In recent years growing interest in the provenance and history of what is now known as Anglicanism and its concomitant structure the Anglican Communion has extended into a considerable area of study. Students and academics have produced papers, which are scattered around academic institutions, as interest in the somewhat elusive nature of Anglicanism grows. Recent controversies have only heightened enthusiasm for further investigation and research, something that is likely to continue for the foreseeable future.
This website has been created as an easily accessible depository of papers and research revolving around the theme of Anglicanism. It is intended as a simple resource for those who wish to access information for study and general interest. Ideas for its development and comments are welcome.
Editor: The Rev’d Dr. Nicholas Henderson, email email@example.com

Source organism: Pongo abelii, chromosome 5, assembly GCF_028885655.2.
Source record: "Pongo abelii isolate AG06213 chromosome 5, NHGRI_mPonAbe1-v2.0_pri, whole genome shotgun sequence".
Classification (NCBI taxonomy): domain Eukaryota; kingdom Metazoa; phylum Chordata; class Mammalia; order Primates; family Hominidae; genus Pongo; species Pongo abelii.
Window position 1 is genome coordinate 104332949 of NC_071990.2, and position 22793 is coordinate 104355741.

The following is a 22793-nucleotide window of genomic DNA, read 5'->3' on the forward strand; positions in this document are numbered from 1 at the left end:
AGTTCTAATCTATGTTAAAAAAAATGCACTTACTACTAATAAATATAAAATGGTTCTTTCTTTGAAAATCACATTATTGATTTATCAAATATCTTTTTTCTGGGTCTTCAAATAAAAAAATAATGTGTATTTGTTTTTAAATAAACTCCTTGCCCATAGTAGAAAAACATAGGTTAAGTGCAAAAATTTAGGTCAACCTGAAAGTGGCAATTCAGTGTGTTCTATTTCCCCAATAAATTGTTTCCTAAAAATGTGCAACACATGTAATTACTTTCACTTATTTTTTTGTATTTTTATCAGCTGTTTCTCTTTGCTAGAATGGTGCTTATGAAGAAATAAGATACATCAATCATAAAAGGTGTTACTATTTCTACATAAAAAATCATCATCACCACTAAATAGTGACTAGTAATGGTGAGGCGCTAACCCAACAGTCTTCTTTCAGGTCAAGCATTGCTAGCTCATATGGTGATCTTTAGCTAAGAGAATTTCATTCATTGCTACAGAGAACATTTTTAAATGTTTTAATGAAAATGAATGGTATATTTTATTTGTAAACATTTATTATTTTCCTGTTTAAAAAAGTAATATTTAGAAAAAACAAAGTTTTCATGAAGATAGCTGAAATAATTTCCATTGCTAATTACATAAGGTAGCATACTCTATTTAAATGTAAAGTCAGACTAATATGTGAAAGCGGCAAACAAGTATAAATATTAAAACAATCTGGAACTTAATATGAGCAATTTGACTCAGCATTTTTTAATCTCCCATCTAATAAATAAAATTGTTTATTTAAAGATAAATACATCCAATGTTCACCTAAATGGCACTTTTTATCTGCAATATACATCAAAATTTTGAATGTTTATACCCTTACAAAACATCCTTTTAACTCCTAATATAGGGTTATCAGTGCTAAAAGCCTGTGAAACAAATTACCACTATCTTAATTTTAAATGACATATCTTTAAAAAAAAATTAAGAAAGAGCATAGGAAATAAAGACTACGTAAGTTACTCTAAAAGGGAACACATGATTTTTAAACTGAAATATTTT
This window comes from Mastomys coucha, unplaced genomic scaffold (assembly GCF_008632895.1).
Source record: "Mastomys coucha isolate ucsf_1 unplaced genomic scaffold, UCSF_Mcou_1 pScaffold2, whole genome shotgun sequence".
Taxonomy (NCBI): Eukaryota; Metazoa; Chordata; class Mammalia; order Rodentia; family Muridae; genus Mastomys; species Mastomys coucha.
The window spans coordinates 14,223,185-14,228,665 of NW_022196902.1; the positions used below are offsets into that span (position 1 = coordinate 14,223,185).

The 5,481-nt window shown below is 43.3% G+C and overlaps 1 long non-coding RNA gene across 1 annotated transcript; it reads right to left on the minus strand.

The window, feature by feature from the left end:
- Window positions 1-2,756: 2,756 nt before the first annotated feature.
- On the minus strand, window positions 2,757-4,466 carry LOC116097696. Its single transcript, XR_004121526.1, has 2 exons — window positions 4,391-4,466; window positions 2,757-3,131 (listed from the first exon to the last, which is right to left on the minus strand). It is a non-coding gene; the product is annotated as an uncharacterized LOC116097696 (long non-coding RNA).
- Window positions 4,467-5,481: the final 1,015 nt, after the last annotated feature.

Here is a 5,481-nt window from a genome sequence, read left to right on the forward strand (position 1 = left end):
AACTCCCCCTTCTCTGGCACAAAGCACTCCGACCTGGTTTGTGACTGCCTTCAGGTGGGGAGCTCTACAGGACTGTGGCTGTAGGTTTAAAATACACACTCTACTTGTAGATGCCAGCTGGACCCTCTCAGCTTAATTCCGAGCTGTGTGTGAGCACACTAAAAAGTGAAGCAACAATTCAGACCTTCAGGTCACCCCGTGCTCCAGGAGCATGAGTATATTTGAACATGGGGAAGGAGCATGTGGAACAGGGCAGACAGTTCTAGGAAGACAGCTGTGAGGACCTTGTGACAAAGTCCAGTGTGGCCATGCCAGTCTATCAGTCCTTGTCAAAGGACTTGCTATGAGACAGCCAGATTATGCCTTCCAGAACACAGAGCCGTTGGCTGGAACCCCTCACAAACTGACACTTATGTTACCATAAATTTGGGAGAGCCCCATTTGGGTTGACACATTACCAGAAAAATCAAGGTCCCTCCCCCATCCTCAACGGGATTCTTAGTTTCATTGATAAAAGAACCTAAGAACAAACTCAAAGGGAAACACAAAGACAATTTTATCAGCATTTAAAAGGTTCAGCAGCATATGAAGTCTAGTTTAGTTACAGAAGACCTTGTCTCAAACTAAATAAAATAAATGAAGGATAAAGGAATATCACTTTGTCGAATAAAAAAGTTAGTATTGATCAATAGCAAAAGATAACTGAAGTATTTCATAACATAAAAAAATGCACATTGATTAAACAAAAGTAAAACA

Items for publication are welcome and should be sent as e-mail attachments in Word format. They will be subject to review before being accepted.
Extracts from papers on this site may be quoted with acknowledgement of author and source. Permission to reproduce them in full is also available royalty free following request approval.
The Compass Rose is the emblem of the Anglican Communion. It was originally designed by the late Canon Edward West of New York. The Greek inscription ‘The Truth Shall Make You Free’ (John 8:32) surrounds the cross. The compass points to Anglican/Episcopal Christianity throughout the world with the mitre on the top indicating the role of episcopacy and apostolic order that is characteristic of churches of the Communion.
The modern design is by Giles Bloomfield and the symbol was set in the nave of the Cathedral Church of Christ in Canterbury and dedicated by Archbishop Robert Runcie at the final Eucharist of the Lambeth Conference in 1988. A similar Compass Rose was dedicated in Washington National Cathedral in 1990 to encourage worldwide use. The official Anglican Communion flag with the emblem was designed by the Rev’d Bruce Nutter of Australia.